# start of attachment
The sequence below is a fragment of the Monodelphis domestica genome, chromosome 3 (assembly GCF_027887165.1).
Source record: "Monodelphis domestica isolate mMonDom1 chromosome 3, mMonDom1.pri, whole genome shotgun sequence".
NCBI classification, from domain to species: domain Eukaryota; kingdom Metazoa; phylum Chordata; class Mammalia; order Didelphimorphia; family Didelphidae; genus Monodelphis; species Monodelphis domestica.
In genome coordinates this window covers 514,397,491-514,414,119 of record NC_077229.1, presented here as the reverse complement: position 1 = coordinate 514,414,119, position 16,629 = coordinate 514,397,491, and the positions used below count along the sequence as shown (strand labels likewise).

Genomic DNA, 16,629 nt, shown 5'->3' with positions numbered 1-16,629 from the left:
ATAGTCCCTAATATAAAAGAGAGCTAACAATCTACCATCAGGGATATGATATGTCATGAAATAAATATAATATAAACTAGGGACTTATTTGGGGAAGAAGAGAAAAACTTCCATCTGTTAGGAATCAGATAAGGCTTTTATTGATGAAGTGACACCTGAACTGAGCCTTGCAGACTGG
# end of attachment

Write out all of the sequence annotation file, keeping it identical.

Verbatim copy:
The sequence below is a fragment of the Monodelphis domestica genome, chromosome 3 (assembly GCF_027887165.1).
Source record: "Monodelphis domestica isolate mMonDom1 chromosome 3, mMonDom1.pri, whole genome shotgun sequence".
NCBI classification, from domain to species: domain Eukaryota; kingdom Metazoa; phylum Chordata; class Mammalia; order Didelphimorphia; family Didelphidae; genus Monodelphis; species Monodelphis domestica.
In genome coordinates this window covers 514,397,491-514,414,119 of record NC_077229.1, presented here as the reverse complement: position 1 = coordinate 514,414,119, position 16,629 = coordinate 514,397,491, and the positions used below count along the sequence as shown (strand labels likewise).

Genomic DNA, 16,629 nt, shown 5'->3' with positions numbered 1-16,629 from the left:
ATAGTCCCTAATATAAAAGAGAGCTAACAATCTACCATCAGGGATATGATATGTCATGAAATAAATATAATATAAACTAGGGACTTATTTGGGGAAGAAGAGAAAAACTTCCATCTGTTAGGAATCAGATAAGGCTTTTATTGATGAAGTGACACCTGAACTGAGCCTTGCAGACTGG